[Séminaire CREM] In-house vs. Outsourced Data Analytics : Implications on Competition and Consumer Targeting

Présentation de Eric Darmon, EconomiX, Paris Nanterre

[Séminaire CREM] In-house vs. Outsourced Data Analytics : Implications on Competition and Consumer Targeting
CREM
Lundi 6 février 2023, 14h15
UFR SEGGAT - MRSH - Université de Caen Normandie
Salle SH028 et sur Zoom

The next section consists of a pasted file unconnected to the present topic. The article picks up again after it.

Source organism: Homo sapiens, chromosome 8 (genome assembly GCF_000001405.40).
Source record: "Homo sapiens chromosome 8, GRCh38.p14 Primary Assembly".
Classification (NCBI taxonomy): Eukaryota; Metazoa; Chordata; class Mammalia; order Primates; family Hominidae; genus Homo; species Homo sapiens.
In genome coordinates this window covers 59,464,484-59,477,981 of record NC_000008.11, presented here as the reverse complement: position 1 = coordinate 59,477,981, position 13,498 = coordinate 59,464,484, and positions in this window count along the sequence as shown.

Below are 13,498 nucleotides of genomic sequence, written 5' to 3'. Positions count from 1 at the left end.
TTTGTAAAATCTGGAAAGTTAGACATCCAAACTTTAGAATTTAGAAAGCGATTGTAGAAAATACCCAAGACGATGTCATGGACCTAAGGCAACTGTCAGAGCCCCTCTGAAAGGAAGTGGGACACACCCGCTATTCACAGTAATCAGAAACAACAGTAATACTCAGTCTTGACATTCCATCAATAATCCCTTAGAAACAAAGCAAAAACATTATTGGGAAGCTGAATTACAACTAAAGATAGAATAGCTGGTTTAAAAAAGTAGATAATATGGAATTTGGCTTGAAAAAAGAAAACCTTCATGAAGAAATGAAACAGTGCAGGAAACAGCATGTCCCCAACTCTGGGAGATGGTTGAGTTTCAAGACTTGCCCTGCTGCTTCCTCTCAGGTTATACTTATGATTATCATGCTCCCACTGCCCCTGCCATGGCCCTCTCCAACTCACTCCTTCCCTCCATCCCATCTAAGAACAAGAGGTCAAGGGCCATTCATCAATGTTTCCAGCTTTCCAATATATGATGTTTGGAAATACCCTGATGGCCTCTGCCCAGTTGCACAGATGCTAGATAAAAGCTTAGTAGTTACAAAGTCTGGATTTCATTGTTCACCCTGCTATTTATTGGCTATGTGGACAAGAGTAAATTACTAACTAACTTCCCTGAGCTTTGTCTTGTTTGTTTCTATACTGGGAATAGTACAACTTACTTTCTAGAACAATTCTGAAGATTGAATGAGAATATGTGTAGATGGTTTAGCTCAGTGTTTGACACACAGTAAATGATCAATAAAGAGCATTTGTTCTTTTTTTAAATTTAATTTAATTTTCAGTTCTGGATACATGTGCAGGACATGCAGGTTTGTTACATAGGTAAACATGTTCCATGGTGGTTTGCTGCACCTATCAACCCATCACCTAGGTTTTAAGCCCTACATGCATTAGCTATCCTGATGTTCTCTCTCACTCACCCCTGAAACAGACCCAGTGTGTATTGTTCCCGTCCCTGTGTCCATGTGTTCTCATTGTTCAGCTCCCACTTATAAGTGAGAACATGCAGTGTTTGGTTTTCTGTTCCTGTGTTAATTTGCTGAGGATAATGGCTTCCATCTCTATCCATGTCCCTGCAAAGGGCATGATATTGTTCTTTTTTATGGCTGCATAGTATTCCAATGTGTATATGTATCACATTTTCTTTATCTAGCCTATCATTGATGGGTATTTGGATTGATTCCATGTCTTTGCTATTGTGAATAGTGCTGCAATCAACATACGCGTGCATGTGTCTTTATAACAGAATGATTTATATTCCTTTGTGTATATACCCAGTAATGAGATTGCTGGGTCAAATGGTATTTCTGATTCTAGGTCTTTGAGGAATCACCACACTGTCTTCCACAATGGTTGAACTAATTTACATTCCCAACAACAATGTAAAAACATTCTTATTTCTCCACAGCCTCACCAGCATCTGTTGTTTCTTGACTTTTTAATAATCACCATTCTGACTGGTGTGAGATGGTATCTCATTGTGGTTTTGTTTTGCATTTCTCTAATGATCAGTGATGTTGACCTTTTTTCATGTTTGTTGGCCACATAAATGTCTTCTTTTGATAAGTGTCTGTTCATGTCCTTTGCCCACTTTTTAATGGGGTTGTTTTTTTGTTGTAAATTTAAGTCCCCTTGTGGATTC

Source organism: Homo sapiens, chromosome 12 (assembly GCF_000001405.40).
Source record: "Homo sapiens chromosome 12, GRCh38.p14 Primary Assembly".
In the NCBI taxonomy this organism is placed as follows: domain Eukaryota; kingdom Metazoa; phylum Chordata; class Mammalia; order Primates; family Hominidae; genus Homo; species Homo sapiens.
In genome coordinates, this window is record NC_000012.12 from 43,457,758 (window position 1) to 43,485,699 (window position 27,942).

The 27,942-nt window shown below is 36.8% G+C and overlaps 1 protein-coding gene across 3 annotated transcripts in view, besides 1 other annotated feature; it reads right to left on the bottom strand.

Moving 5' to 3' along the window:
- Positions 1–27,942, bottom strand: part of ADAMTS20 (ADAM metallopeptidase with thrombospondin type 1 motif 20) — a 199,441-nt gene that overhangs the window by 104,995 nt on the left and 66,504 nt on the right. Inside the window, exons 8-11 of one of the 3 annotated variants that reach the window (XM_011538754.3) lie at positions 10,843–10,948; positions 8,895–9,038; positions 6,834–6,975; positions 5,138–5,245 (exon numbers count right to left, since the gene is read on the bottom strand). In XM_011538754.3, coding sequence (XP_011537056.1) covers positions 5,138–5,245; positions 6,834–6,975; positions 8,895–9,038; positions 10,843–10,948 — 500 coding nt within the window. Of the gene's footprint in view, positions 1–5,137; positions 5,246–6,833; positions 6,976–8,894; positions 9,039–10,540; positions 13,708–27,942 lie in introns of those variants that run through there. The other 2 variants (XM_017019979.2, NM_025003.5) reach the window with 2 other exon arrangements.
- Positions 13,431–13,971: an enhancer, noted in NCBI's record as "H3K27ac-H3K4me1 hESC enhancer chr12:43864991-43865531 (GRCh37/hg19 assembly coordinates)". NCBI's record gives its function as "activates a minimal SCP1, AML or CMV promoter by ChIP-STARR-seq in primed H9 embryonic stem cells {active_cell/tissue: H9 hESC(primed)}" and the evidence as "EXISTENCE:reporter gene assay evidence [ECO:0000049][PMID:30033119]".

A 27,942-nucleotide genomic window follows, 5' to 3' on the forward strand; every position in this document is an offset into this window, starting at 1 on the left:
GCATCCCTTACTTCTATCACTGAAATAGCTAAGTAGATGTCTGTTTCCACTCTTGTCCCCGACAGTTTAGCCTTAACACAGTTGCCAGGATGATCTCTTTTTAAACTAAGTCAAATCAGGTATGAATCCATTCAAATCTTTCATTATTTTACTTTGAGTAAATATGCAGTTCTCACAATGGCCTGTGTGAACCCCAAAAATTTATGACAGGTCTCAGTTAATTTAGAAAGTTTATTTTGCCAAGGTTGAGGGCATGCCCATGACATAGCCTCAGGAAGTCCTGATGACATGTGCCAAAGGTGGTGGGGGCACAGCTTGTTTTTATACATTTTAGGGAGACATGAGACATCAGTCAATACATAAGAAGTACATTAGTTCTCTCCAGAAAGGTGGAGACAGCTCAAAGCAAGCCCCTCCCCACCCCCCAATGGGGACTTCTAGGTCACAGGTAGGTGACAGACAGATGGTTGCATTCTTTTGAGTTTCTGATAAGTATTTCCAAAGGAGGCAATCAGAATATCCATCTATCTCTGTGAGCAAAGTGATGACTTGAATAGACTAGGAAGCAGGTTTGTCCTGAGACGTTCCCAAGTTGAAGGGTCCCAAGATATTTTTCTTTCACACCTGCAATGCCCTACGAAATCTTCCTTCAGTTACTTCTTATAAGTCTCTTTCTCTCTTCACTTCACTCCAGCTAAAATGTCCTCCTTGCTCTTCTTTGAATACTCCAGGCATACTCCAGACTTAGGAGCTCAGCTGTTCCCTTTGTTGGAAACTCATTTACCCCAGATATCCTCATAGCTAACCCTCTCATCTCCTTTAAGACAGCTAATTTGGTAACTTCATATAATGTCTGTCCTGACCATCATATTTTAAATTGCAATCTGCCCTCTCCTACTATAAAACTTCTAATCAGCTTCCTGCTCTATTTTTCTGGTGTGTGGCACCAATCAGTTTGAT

**Abstract:** In a digital context, firms can gather abundant data on consumer behavior and use these data to implement data analytics to target consumers through price discrimination. To do so, they can either implement data analytics internally (in-house) or externally (outsourcing) via a more efficient data intermediary. This paper investigates the impact of the firms’ trade-off between in-house versus outsourced data analytics on consumer targeting and competition and contrasts two types of pricing strategies for the data analytics service (lump-sum payment vs. wholesale pricing). In the case of a lump-sum payment, we find that when firms’ costs related to data analytics are symmetric, only one firm outsources if product differentiation is low, while both firms outsource otherwise. When firms’ data processing costs are asymmetric, only the high-cost firm outsources if product differentiation is low; only the low-cost firm outsources if product differentiation is moderate; and both firms outsource if product differentiation is high. When the data intermediary uses a wholesale pricing strategy, and when data processing costs are symmetric, we find that both firms prefer in-house data analytics if competition in the downstream market is low ; and both firms outsource if competition is relatively high. Finally, when costs are asymmetric, the optimal contracting strategy still depends on the intensity of market competition, yet in a more subtle way i.e., gradually increasing the intensity of market competition makes the firm ”oscillates” between full internalization and outsourcing. We also study how the data intermediary is able to strategically exploit its cost-efficiency to drive the firms’ trade-off to an outcome that will favor its position.